Sunrise (3/21/11)



Salon: “In 2007, then-candidate Barack Obama sat down for an interview with the editorial board of the Keene Sentinel, a newspaper in a New Hampshire town 15 miles away from a controversial nuclear power plant across the border in Vermont. Asked about his views on the Nuclear Regulatory Commission, the federal agency in charge of overseeing nuclear power plants, Obama responded by calling the NRC a “moribund” agency. “It’s become captive of the industries that it regulates, and I think that’s a problem,” he said. … Despite those stark comments, there’s no evidence that President Obama has fundamentally changed the workings of the NRC — which has for years been criticized as too close to industry. Earlier this year, for example, three states sued the NRC after it extended from 30 to 60 years the amount of time that nuclear waste can be stored on-site at power plants.”


Washington Post: “When Mike Pompeo needed funding for a Wichita aerospace company, one of the places he and his partners went for help was Koch Industries, a hometown firm that is among the world’s largest privately held corporations. … Last year, Pompeo turned to Koch for help again — this time to support his successful campaign for a seat in the U.S. House of Representatives. Pompeo received $80,000 in donations from Koch and its employees, making him the top recipient of Koch-related money in the 2010 elections. … The contributions have put the House freshman in the middle of a broad partisan battle over the role of corporate money in U.S. politics, which has gained urgency in the aftermath of last year’s Supreme Court ruling allowing unfettered spending on elections. President Obama and other Democrats have repeatedly criticized the decision as giving unfair advantage to business interests, a claim that Republicans dispute.”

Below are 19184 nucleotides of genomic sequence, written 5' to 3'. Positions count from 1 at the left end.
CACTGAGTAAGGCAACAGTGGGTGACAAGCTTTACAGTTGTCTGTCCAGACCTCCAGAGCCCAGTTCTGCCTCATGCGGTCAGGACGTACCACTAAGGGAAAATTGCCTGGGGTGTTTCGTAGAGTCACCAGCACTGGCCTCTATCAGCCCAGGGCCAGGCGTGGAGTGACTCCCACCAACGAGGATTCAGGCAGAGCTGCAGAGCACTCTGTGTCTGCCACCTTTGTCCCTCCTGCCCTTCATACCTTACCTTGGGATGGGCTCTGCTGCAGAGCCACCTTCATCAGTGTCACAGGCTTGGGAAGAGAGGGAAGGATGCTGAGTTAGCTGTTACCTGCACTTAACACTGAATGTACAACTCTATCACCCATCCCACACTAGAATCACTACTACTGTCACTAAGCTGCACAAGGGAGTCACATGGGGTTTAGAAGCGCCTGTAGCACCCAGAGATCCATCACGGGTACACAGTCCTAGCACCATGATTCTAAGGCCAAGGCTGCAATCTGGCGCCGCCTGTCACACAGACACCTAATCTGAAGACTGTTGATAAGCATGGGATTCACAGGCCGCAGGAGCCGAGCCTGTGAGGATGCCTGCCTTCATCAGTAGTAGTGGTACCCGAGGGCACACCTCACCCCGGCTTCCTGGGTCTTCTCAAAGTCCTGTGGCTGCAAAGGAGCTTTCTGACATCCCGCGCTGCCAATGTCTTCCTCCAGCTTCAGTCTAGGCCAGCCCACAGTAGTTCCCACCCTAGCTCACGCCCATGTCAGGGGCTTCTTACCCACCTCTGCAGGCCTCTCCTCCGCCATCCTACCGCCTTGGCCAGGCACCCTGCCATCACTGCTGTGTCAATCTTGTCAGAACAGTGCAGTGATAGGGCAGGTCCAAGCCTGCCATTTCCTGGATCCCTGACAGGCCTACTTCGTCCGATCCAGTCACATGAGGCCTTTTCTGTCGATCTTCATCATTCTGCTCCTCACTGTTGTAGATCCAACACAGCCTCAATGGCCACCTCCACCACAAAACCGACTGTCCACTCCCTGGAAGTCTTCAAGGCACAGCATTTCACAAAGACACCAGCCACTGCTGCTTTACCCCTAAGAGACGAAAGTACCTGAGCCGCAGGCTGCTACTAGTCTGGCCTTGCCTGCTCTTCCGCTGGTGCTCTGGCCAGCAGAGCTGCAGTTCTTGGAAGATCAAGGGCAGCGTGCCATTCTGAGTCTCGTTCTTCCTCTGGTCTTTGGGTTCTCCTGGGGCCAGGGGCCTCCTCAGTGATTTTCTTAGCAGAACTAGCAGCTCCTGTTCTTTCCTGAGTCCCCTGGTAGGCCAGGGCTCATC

Bloomberg: “A group of Silicon Valley corporate leaders ventured to Capitol Hill this week with a message for U.S. lawmakers: If you don’t lower our taxes, plenty of other countries will. … The 18 CEOs and other executives met with dozens of legislators March 16 and yesterday with the aim of also protecting government spending on scientific studies and tax deductions for corporate research and development while pushing for changes they say will make their companies more competitive.”


Bloomberg: “Michael Oxley, the former congressman who co-wrote the Sarbanes-Oxley Act of 2002, has registered as a lobbyist for the Financial Industry Regulatory Authority to promote self-regulation of investment advisers. … Oxley, a partner at Baker Hostetler LLP in Washington, registered this week as a Finra lobbyist, saying he would work on securities regulation and the “harmonization of regulation of broker-dealers and investment advisers,” according to his registration form. Finra oversees about 4,560 brokerage firms and is interested in expanding to investment advisers.”